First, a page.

A nurse practicing in a party state, not his or her home state, is subject to the jurisdiction of the licensing board, courts, and laws, of the party state in which the client is located at the time service is provided. A party state may take adverse action against a nurse's multistate licensure privilege, and shall notify the administrator of the coordinated licensure information system of any disciplinary action. The administrator shall then inform the licensee's home state of any such action by another state against the licensee.

All party states shall participate in a coordinated licensure information system, which shall include information on the licensure and disciplinary history of each nurse, and shall be administered by a nonprofit organization composed of and controlled by the party states' licensing boards. Any personally identifiable information obtained from the coordinated licensure information system by a party state licensing board shall not be shared with non-party states or disclosed to other entities or individuals except to the extent permitted by the laws of the party state contributing the information.

A nurse who holds a multistate license issued by his or her home state on the effective date the compact may retain and renew the multistate license issued by the current home state. However, a nurse who changes primary state of residence after the effective date of the compact shall meet the requirements to obtain a multistate license from a new home state. A nurse may hold a multistate license issued by the home state in only one party state at a time. If a nurse moves to a new party state, he or she must apply for licensure in the new home state, and the multistate license issued by the prior home state will be deactivated. If a nurse moves to a non-party state then the multistate license issued by the prior home state will convert to a single-state license, valid only in the prior home state.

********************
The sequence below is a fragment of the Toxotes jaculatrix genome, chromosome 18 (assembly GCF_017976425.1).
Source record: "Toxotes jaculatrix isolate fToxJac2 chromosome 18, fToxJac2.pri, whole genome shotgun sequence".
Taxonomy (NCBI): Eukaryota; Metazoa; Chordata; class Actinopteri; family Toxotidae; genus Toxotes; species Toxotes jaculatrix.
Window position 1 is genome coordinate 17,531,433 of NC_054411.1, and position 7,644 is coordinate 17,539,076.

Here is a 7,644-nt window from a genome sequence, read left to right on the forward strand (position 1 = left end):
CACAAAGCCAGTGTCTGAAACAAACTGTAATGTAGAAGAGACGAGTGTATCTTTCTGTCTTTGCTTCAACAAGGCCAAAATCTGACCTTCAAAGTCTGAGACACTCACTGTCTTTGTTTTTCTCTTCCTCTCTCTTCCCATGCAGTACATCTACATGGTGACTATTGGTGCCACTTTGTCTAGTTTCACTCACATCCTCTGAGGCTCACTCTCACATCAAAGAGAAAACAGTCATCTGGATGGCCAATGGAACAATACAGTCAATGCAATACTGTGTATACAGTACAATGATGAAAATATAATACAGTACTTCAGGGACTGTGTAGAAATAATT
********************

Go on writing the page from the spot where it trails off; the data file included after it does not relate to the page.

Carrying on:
The licensing board of each state shall have the authority to take disciplinary action against a nurse's multistate licensure privilege to practice within the party state, but only the home state shall have the power to take adverse action against a nurse's license issued by the home state.

The Interstate Commission of Nurse Licensure Compact Administrators, composed of one designee from each party state, shall have the authority to promulgate uniform rules to implement and administer the compact. Such rules shall be binding in all party states and have force and effect of law. The act sets forth procedures and requirements that the Commission must follow in order to exercise its rulemaking powers. The Commission shall meet at least once a year and the meetings shall be open to the public. The Commission shall establish bylaws or rules to govern its conduct, which shall be published on the Commission's website.

If the Commission determines that a party state has defaulted in the performance of its responsibilities under the Compact and fails to cure such default, then the party state's membership in the Compact shall be terminated upon an affirmative vote of the members of the Commission.

This act shall become effective upon notification to the Revisor of Statutes by the Commission that no less than twenty-six states have enacted the Compact, or December 31, 2018, whichever occurs earlier.

These provisions are identical to provisions in SB 635 (2016) and HB 1816 (2016) and substantially similar to SB 985 (2016).


This act provides that only a licensed pharmacist can make the determination to dispense an emergency supply of medication without the authorization from the prescriber.